At the end of the day, it's a very difficult thing and there's a lot more discussion that needs to be had about this topic, but I think that with this, it gives me some hopefulness and I think everybody else on this call that at least we wouldn't then be able to prevent every adverse outcome that happens 2 years down the road, but we might be able to at least affect a substantial portion of them.
Dr Carolyn Lam: Listeners, you heard it. There's lots that we can do. This paper says a lot. Please do pick it up. Read the editorial as well.
Thank you so much for listening today, and don't forget to tune in again next week.
Dr Joseph Hill: My name is Joe Hill. I'm the Editor-in-Chief of Circulation and I'm very pleased today to be here today with Professor Daida from Juntendo University in Tokyo, Japan, as well as one of our associate editors, Professor Shinya Goto from Tokai University in Kanagawa, Japan. Dr. Daida is one of the senior authors on a very exciting clinical trial that we're publishing in Circulation. The first and largest trial comparing high-dose versus low-dose statins in Asia. Dr. Daida, would you please tell us more about the study?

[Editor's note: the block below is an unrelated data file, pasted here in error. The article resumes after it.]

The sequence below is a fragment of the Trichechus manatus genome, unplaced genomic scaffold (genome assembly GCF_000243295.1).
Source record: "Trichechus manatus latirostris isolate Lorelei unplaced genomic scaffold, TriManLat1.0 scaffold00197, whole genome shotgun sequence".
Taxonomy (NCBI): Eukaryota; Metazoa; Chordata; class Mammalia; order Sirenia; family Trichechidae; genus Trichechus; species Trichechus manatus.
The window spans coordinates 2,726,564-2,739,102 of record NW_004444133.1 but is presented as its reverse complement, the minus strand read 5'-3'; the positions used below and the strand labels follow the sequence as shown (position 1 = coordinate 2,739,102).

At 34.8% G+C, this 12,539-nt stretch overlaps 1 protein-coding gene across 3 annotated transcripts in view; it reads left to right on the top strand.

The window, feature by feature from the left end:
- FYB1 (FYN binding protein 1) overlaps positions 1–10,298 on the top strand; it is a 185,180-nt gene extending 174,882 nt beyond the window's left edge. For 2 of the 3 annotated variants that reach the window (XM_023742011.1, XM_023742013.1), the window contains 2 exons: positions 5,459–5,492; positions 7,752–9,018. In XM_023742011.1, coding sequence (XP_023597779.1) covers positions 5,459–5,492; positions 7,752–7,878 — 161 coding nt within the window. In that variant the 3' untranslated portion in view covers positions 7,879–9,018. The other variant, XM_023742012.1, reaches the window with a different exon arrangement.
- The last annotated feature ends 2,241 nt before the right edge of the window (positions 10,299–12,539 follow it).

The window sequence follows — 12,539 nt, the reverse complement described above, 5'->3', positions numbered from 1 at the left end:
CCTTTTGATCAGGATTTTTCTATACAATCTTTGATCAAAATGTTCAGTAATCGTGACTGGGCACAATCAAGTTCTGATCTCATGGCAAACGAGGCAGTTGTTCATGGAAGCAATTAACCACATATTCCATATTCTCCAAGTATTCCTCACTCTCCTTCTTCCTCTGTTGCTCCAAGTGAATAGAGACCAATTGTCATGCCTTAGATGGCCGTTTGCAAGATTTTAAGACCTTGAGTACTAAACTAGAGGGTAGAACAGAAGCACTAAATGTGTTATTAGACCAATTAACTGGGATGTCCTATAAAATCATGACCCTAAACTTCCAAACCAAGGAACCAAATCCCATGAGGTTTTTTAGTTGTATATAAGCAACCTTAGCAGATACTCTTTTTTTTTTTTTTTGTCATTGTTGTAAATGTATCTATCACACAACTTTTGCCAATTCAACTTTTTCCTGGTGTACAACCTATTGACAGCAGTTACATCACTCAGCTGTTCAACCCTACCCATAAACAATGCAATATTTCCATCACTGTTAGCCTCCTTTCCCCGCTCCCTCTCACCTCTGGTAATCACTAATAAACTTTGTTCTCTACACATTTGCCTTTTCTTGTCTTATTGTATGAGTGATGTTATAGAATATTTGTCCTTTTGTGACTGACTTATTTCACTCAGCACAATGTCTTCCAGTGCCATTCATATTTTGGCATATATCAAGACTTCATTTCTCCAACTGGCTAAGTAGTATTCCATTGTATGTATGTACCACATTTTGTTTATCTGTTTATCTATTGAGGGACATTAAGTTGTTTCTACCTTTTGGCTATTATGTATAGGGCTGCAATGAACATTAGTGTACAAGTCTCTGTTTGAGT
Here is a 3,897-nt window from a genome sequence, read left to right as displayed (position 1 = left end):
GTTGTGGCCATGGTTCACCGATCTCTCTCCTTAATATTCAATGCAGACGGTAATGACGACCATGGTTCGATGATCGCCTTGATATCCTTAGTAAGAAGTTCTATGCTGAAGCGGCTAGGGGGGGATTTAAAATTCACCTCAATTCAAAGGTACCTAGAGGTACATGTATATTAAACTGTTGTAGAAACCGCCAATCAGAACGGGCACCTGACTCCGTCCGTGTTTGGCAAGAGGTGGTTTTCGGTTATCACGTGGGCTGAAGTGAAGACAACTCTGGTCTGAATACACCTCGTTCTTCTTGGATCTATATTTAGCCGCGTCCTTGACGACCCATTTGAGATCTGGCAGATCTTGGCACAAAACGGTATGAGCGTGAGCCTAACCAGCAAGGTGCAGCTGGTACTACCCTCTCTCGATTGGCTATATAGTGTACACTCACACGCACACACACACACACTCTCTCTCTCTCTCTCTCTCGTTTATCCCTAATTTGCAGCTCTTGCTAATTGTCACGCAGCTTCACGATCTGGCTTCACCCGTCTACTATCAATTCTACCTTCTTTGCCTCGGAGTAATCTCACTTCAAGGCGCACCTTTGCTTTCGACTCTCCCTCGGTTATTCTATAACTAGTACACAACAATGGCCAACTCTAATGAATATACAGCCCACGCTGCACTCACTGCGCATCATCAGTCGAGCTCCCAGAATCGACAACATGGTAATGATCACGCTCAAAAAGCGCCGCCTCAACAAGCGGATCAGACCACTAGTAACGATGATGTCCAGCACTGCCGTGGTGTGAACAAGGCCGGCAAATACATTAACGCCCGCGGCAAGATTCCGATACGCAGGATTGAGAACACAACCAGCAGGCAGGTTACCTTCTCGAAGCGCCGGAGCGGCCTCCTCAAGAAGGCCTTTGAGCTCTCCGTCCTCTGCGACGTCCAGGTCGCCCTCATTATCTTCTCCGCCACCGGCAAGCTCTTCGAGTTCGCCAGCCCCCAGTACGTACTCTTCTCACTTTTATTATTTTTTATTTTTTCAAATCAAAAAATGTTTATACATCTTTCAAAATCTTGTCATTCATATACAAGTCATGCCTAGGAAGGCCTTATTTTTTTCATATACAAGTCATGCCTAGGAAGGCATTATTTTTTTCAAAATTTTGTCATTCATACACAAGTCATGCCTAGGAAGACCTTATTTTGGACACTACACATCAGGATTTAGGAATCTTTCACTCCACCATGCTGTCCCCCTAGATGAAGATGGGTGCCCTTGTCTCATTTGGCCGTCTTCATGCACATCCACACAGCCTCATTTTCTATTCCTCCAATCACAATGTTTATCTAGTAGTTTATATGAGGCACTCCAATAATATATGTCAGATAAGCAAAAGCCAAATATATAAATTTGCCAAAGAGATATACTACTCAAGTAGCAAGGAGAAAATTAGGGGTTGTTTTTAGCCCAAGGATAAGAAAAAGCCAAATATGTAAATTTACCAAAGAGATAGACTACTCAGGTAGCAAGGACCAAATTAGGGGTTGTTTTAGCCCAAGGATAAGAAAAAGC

Dr Hiroyuki Daida: Yes. Thank you. The trial, called REAL-CAD, is a randomized trial. We compare high-dose statins with low-dose statins in Japanese patients with stable coronary artery disease. The number of the patients is 13,000. It's the largest trial ever comparing high-dose and low-dose statins. We found that with that reduction of the primary end point, which is a composite end point, including cardiovascular death, non-fatal MI, non-fatal stroke, and unstable angina requiring hospitalization.
That is very exciting result because it is the largest trial ever and also the very first trial in Asia.